Full circle for Valley filmmaker: Brooks Malberg brings ‘Lost Dutchman’ to where it all began | Photo Gallery

Brooks Malberg is coming home to share the fruits of his filmmaking studies.

The allure of making movies drew Malberg, a 2010 Mount Si High School grad, to Los Angeles.

Four years later, he’s returning for the local premiere of his senior thesis film, “The Lost Dutchman,” 11 a.m. Saturday, May 10, at North Bend Theatre.

The show is a fundraiser for Malberg’s post-production duties, and will help send it to festivals for some much-needed buzz. Admission is $7.

Film has been Malberg’s medium since childhood. In middle school, he and his buddies made videos and shorts.

“We loved making scary movies,” he said. “We had so much fun making them together.”

An idea to make a thriller, titled “Vengeance,” turned into a project that lasted through the spring, summer and autumn of Malberg’s eighth grade year.

The story was a “Scream”-style slasher—Dean Snavely, then the Snoqualmie Middle School music teacher, was cast as a knife-wielding maniac, tormenting a group of teens trapped in a Snoqualmie Ridge house. Neighbors who saw friend Steve McCulley’s State Patrol car arrive to investigate had no idea that the whole thing was staged.

“It was the first time I realized making a movie was really hard,” Malberg said. “You’re carrying this whole team up a hill toward this goal.”

North Bend Theatre owner Cindy Walker is a family friend. She showed the finished  “Vengeance” back in 2007.

In high school, making films became a job Malberg could do for others, then a career dream.

He moved to Southern California to be near the heart of the industry, enrolled in film school at Asuza Pacific University near Los Angeles.

“The Lost Dutchman” is a retelling of the legend of The Lost Dutchman Mine in Arizona’s Susperstition Mountains, where German immigrant Jacob Waltz supposedly found a rich lode that he kept secret.

“He dies, and never tells anybody where it is,” said Malberg.

In his short film, there’s mystery, and conflict.

“It’s about finding this gold, but also about friendship and greed and what that does to relationships,” says Malberg.

He premiered the show last Friday in Beverly Hills.

Malberg co-produced “Dutchman” with fellow student Shelby Etcheson. The student directors are twin brothers Peter and Phillip Hall from Mesa, Ariz.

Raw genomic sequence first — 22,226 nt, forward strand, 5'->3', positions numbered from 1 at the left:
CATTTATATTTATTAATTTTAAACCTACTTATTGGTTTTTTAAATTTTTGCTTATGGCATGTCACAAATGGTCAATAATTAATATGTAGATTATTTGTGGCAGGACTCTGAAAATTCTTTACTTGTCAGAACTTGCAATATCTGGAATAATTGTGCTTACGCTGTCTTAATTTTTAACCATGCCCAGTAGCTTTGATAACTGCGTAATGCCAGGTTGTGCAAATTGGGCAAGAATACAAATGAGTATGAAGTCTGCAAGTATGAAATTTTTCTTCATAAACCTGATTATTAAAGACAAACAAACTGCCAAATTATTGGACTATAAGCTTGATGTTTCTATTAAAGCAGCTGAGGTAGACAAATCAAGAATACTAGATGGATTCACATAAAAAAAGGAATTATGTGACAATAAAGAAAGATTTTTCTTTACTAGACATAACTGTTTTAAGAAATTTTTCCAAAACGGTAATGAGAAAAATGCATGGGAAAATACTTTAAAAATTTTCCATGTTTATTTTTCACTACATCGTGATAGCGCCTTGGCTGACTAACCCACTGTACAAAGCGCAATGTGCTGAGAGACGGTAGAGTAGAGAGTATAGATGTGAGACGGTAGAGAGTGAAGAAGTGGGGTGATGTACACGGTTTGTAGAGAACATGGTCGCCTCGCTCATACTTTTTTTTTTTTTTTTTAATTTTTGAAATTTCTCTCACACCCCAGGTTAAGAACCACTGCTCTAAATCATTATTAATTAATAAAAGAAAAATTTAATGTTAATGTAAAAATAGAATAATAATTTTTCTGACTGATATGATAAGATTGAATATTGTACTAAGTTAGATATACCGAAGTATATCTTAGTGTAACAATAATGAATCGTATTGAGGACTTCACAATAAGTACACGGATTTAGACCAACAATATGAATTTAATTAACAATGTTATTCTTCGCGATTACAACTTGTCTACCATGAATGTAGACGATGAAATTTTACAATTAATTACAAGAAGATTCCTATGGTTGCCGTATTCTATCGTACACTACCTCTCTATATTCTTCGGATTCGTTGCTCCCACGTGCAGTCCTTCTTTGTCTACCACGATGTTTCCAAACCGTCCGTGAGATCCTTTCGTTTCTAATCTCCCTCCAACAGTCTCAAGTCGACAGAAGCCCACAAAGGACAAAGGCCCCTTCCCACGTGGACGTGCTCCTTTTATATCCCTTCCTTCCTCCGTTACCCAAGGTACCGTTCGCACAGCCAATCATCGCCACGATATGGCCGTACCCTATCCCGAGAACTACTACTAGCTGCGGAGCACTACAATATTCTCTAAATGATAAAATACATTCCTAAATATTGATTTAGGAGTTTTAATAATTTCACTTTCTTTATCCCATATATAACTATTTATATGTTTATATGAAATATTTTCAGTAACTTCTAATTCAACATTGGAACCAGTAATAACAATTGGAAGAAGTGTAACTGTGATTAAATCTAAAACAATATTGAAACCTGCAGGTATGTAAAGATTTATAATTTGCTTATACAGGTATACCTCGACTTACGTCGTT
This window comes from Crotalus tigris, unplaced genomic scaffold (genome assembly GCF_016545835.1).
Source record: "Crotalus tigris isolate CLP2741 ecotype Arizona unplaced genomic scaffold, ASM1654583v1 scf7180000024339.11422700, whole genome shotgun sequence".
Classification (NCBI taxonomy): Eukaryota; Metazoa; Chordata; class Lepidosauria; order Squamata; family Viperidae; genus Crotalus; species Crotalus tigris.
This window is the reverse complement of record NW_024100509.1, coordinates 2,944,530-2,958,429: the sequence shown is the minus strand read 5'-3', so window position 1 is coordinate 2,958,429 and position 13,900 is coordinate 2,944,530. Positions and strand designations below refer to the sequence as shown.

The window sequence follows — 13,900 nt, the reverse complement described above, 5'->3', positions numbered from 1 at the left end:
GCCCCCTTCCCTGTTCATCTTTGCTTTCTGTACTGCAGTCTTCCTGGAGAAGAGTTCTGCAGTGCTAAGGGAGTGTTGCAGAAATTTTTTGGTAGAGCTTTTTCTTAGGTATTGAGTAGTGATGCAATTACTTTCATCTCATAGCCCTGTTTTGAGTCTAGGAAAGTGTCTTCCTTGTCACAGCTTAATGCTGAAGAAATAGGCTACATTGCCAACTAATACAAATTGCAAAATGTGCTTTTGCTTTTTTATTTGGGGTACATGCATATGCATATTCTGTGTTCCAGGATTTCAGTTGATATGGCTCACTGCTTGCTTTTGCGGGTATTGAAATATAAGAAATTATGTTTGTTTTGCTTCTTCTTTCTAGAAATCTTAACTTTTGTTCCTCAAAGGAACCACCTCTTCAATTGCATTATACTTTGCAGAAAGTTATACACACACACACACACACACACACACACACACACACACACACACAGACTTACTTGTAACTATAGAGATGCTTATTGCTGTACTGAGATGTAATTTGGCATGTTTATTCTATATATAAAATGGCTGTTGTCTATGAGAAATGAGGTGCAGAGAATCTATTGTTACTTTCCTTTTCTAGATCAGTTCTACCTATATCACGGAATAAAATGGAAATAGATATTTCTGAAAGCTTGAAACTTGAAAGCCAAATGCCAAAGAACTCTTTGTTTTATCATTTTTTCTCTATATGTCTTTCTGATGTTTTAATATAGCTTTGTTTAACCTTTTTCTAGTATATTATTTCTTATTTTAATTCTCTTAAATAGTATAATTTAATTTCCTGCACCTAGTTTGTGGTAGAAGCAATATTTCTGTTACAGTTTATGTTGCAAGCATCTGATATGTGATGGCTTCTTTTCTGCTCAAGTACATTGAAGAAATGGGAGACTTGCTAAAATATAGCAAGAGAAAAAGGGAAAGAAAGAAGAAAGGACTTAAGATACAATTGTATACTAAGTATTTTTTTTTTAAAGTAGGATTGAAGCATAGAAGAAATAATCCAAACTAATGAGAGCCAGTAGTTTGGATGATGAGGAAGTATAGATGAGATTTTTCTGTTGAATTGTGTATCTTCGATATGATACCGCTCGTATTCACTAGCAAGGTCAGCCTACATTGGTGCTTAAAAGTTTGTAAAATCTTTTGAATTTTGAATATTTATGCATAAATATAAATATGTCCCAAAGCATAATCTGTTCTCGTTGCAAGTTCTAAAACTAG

Now, at age 22, he comes full circle to show his culminating college project at the theater.

“It’s a great way to wrap things up,” Malberg said. “I’m excited to sell it to my town and share it with them.”

He may do a question-and-answer session following the film, if there is audience interest.

“One of the best parts about filmmaking is watching people watch your movie,” Malberg said. He relishes entertaining them, making them feel something.

Malberg graduated from Asuza Pacific last Saturday. For him, the road ahead means fulfilling his goal to produce feature films. First, he’ll use the proceeds from Saturday’s homecoming to complete final production on “Dutchman” and then shop it around to global film festivals. It’s got a great backstory, he says, that would benefit from a big budget.

“The end goal is to have this film go to festivals all around the world, be seen by somebody important, and get it into the right hands to really jumpstart our careers.”

To learn more about the film, visit or visit To help fund it, visit

See a clip of the film at

Brooks Malberg, today, in this publicity still. The Mount Si high school graduate (now Asuza film school graduate) got his start in filmmaking, making movies with his buddies.

Below, Malberg, (in 36 shirt), and his school friends at their premier, eight years ago, of 8th grade project "Vengeance," a teen thriller. Family friend Cindy Walker showed it at the North Bend Theatre.

Naiia Lajoie plays Mary in the film.

Brian Hartley, a student cinematographer, films a scene in rural Arizona for "Lost Dutchman."

Ian Delaney plays Jacob Weiser in the show.

Visualizing a scene in "Lost Dutchman," film crew members Brian Hartley, a cinematographer, and brothers Peter and Phillip Hall, co-directors, explore a rugged Arizona mountain valley.


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